Raw Milk Containing Bird-Flu Virus Can Sicken Mice, Study Finds


A recent study has raised concerns over the potential health risks associated with consuming raw milk that has been exposed to the bird-flu virus. Researchers have discovered that mice fed with raw milk containing the bird-flu virus exhibited symptoms of illness, indicating that the virus can survive in unprocessed milk and potentially affect those who drink it.

The study was conducted in a controlled laboratory setting, where researchers introduced the bird-flu virus, also known as avian influenza, to raw milk. The infected milk was then given to a group of lab mice, while another group received uninfected raw milk as a control. Over a period of observation, the mice that consumed the contaminated milk displayed signs of sickness such as weight loss, lethargy, and respiratory distress—symptoms commonly associated with influenza infections in mammals.

These findings challenge the widely-held belief that avian influenza viruses are restricted to birds and cannot live outside of a high-temperature pasteurization process commonly used in dairy production. Pasteurization is known to effectively kill pathogens in milk, making it safe for consumption. However, raw milk enthusiasts often prefer their milk unpasteurized due to claims of better taste and nutritional properties.

The implications of this study are significant for public health, particularly for individuals who consume raw milk or products made from unpasteurized milk. The research suggests that if a dairy herd were to become infected with the bird-flu virus, there is a possibility that the virus could be transmitted through their raw milk. This poses a risk not only for direct consumers but also for individuals who might come into contact with such products or those involved in their processing.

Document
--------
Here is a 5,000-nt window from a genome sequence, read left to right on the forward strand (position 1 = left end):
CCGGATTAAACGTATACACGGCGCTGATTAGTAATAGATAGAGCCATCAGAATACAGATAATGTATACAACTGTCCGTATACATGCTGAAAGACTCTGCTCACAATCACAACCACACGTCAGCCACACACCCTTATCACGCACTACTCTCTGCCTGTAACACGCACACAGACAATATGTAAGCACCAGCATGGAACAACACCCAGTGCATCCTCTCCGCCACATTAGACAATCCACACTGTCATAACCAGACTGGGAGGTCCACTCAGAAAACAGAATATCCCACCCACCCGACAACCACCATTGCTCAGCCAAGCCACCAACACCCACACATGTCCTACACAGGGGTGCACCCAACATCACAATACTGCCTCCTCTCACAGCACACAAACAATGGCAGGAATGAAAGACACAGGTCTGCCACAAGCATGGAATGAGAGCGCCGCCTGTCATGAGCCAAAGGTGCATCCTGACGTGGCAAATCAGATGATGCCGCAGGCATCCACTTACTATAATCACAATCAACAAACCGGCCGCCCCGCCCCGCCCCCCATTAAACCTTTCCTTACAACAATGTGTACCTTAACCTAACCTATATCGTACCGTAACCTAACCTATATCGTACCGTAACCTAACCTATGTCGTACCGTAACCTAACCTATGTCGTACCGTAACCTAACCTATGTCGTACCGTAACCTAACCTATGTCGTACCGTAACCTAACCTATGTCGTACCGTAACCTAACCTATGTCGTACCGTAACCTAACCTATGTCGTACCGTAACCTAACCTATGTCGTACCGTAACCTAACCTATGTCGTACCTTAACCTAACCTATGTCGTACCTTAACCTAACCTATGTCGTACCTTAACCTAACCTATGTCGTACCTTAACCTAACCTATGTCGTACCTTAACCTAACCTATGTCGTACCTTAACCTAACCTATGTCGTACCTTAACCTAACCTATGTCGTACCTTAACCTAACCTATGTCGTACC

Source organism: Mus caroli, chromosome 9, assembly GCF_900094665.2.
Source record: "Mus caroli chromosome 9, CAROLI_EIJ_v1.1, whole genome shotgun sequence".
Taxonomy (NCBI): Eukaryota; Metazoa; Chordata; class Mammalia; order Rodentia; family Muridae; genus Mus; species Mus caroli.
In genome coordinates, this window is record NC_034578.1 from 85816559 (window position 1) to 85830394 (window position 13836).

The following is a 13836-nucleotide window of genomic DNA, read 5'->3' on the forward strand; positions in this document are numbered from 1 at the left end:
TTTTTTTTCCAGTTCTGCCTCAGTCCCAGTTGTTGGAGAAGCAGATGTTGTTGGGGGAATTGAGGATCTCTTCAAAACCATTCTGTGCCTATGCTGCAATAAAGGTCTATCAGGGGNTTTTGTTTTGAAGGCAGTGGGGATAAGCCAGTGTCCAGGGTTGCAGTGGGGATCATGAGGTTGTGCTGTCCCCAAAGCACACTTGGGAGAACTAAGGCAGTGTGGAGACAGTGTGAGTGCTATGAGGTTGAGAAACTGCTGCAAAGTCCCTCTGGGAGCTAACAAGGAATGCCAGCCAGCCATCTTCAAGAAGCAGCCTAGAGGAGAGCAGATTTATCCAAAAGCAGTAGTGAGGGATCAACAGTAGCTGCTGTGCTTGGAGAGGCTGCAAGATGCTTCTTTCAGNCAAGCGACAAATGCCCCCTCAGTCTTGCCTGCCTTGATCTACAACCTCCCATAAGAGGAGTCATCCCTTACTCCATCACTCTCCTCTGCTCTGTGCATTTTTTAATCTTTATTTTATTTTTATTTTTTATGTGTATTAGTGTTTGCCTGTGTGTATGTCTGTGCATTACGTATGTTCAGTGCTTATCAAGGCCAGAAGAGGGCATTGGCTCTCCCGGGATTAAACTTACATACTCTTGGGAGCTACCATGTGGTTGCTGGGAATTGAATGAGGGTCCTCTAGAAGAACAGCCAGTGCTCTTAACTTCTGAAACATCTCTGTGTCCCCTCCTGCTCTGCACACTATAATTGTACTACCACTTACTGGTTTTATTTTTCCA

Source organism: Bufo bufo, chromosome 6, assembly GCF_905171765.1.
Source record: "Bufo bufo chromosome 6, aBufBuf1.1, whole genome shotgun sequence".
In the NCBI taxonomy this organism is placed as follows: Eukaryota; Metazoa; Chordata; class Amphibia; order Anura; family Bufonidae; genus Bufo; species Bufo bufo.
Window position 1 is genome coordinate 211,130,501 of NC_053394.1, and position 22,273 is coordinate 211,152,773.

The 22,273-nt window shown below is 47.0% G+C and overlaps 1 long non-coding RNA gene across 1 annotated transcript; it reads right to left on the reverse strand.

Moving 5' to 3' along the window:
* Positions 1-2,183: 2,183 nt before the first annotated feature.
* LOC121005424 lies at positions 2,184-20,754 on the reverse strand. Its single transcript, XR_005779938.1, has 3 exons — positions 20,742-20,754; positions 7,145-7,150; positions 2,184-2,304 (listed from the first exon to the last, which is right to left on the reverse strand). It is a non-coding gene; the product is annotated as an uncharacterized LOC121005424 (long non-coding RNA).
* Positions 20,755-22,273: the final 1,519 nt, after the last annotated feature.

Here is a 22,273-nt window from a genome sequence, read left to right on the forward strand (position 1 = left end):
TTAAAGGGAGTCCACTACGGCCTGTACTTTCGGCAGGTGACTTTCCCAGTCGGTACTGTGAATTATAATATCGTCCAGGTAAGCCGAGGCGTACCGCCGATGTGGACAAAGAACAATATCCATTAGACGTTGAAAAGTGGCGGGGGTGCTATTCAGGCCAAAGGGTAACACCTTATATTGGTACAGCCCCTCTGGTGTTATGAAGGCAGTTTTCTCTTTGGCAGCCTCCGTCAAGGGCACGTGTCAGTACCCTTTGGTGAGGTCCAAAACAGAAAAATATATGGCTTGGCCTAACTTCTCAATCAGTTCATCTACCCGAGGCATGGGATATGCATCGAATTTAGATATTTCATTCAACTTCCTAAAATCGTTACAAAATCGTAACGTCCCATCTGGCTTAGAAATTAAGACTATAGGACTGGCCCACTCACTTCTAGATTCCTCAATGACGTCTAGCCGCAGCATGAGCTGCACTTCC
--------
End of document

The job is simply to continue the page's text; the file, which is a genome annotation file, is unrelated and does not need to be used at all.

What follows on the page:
Mandatory pasteurization laws exist in many regions around the world to ensure dairy safety; however, some areas still allow the sale of raw milk directly to consumers. This study serves as an important reminder of why food safety standards, including pasteurization, are vital protective measures against zoonotic diseases—those that can jump from animals to humans.

Further research is required to ascertain whether these results can be replicated in human subjects and what concentration of the virus would pose a health threat. It remains unknown if the conditions under which this study was conducted perfectly mimic those found on farms or in dairy markets.

Consumers are routinely cautioned against drinking raw milk due to various health risks including exposure to bacteria such as E. coli and listeria. With this new evidence suggesting another pathogen could be present in unpasteurized milk products, additional scrutiny and potentially stricter regulations on the sale of raw milk could be on the horizon as public health officials work to prevent possible outbreaks stemming from contaminated dairy products.

The study underscores the importance of ongoing surveillance and research into foodborne illnesses and serves as an impetus for consumers and regulators alike to reconsider practices surrounding raw milk consumption and handling. As scientists continue to investigate the link between infectious diseases and food supplies, it becomes increasingly crucial for consumers to make informed choices about what they eat and drink.


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